Door and Window Market Magazine
By Drew Vass
Housing starts are at their highest pace since the Great Recession, added Casey Olson, senior industry analyst for Principia Consulting. As a result, demand for doors and windows “has rebounded more quickly and stronger than anyone expected,” Olson said, as “New homes are being bought as soon as they’re up.” That phenomenon has brought about a rare change for housing statistics, explained Matt Ritchie, director of quantitative analysis for Principia Consulting. While there is usually a gap between the number of housing starts and the number of sales among single-family units, currently they’re at the same level.
“Really the only other time we’ve seen this is at the very trough, following the Great Recession,” Ritchie said, indicating that—at the present, at least—new construction is failing to keep pace with demand for housing in general.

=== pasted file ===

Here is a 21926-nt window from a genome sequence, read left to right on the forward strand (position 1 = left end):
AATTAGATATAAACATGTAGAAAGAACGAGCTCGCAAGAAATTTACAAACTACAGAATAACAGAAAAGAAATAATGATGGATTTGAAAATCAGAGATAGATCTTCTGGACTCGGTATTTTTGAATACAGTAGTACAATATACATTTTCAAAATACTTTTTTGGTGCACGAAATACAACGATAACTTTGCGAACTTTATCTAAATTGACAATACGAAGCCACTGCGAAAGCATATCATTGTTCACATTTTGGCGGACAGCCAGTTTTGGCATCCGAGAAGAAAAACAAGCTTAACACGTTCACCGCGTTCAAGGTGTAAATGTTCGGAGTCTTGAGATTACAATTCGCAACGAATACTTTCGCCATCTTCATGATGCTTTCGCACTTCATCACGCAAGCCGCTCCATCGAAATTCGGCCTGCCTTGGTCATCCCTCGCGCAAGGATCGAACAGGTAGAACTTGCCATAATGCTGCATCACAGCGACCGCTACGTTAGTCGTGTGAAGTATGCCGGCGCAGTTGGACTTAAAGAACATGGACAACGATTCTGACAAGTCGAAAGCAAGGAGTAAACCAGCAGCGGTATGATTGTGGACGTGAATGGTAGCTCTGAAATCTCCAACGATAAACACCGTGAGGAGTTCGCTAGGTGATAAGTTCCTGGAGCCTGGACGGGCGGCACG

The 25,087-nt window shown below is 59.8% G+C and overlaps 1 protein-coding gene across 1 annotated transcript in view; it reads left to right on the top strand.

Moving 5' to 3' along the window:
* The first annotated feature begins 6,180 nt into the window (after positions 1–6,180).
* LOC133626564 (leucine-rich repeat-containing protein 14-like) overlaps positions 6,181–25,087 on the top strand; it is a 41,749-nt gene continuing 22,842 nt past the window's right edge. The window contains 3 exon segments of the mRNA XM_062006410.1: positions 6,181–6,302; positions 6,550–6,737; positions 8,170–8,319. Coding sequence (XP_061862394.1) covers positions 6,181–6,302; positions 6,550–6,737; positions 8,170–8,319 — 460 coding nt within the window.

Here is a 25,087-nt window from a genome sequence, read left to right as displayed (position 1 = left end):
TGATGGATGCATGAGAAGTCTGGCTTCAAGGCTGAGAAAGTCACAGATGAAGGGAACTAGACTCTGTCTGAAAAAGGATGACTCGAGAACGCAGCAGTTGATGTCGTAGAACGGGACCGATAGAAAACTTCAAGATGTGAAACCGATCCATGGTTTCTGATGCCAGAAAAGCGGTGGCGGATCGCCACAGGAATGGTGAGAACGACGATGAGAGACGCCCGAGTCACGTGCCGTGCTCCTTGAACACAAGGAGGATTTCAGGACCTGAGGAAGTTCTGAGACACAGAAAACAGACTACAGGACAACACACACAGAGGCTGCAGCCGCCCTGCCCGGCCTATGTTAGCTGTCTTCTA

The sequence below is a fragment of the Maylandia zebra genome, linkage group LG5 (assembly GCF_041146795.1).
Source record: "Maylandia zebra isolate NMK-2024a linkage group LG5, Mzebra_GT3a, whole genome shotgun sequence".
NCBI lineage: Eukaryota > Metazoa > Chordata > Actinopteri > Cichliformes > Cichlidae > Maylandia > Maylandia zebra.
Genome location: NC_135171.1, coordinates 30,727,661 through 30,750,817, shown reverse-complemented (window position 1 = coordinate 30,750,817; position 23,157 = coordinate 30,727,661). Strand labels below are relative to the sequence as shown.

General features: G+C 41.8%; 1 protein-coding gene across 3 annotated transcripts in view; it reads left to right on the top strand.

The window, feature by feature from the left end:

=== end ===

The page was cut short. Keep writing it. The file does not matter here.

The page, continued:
While a backlog of demand for new homes has lingered in recent years, the dilemma has worsened, all but guaranteeing that builders will remain busy for the foreseeable future.
In order to supply new construction with doors and windows, manufacturers will have to contend with supply chain issues and a producer price index that’s steadily increasing, Ritchie said, but door and window companies agree that beats the alternative.